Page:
Many hormones regulate the rate of synthesis of phosphoenolpyruvate carboxykinase (PEPCK), the enzyme that governs the rate-limiting step in gluconeogenesis. In H4IIE rat hepatoma cells, glucocorticoids, retinoic acid and cyclic AMP (cAMP) increase PEPCK gene transcription whereas insulin and phorbol esters have the opposite effect. Insulin and phorbol esters are dominant as they prevent cAMP- and glucocorticoid-stimulated PEPCK gene transcription. In contrast, insulin and phorbol esters both stimulate transcription of gene 33 in the same H4IIE cells, with the same time course as seen for their inhibitory effect on PEPCK gene transcription. We now report that the protein phosphatase inhibitor, okadaic acid, mimics the action of insulin and phorbol esters on expression of both gene 33 and PEPCK gene in H4IIE cells. Okadaic acid stimulates gene 33 mRNA accumulation whereas it inhibits cAMP- and glucocorticoid-stimulated PEPCK mRNA accumulation. The effect of okadaic acid on the PEPCK gene is mediated through the PEPCK promoter as, in a cell line, HL1C, stably transfected with a PEPCK-chloramphenicol acetyltransferase (CAT) fusion gene, okadaic acid inhibits cAMP- and glucocorticoid-stimulated CAT expression. Desensitization of the protein kinase C pathway by exposure to phorbol 12-myristate 13-acetate for 16 h abolishes the subsequent action of the phorbol ester but does not markedly affect the inhibition of cAMP- and glucocorticoid-stimulated CAT expression by insulin or okadaic acid. Even though insulin and okadaic acid appear to repress PEPCK gene expression through a pathway initially distinct from that used by phorbol esters, transient-transfection studies show that the final target of the action of okadaic acid, insulin and phorbol ester is the same DNA element.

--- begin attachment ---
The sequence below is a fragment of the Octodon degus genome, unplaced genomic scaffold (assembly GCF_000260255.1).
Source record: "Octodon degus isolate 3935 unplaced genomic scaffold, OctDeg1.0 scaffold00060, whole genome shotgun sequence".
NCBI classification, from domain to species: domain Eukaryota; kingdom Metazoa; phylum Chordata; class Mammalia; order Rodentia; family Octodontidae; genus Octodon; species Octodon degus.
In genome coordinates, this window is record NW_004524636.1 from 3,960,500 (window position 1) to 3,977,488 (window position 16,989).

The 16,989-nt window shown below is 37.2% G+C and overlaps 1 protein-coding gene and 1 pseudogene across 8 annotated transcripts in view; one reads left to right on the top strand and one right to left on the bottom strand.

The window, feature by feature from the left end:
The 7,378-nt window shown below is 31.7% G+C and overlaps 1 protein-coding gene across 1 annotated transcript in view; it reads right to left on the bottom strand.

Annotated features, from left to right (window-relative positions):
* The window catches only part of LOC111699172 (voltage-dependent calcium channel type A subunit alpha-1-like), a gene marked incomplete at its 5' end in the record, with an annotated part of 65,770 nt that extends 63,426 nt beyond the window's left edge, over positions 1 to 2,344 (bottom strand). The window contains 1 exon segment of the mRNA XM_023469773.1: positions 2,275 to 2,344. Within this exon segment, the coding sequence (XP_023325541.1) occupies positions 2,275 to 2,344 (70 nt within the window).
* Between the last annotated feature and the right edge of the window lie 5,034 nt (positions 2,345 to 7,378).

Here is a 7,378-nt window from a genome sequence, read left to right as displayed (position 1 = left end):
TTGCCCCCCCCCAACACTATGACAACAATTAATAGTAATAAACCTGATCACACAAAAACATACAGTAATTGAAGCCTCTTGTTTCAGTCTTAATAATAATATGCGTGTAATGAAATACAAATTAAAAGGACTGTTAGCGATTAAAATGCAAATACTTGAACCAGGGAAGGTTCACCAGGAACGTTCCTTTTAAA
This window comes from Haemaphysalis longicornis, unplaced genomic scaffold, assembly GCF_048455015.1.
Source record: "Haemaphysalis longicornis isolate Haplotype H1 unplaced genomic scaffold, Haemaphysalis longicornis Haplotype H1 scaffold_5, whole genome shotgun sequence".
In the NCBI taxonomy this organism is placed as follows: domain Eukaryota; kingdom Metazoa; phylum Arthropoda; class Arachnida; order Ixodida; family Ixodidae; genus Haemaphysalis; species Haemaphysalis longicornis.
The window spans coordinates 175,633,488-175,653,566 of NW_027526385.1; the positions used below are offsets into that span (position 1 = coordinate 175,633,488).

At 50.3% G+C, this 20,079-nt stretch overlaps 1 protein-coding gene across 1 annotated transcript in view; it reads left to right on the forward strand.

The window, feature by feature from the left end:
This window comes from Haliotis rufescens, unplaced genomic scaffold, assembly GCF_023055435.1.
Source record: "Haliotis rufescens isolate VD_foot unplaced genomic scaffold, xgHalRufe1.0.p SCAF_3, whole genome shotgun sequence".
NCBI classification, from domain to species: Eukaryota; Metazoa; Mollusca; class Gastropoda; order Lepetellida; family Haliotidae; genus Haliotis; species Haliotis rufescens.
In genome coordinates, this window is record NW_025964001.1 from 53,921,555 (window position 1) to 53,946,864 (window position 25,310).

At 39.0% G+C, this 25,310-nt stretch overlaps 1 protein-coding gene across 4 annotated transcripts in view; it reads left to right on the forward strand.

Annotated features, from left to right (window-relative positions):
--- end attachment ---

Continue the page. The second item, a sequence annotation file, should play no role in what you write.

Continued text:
This content is only available as a PDF.
You do not currently have access to this content.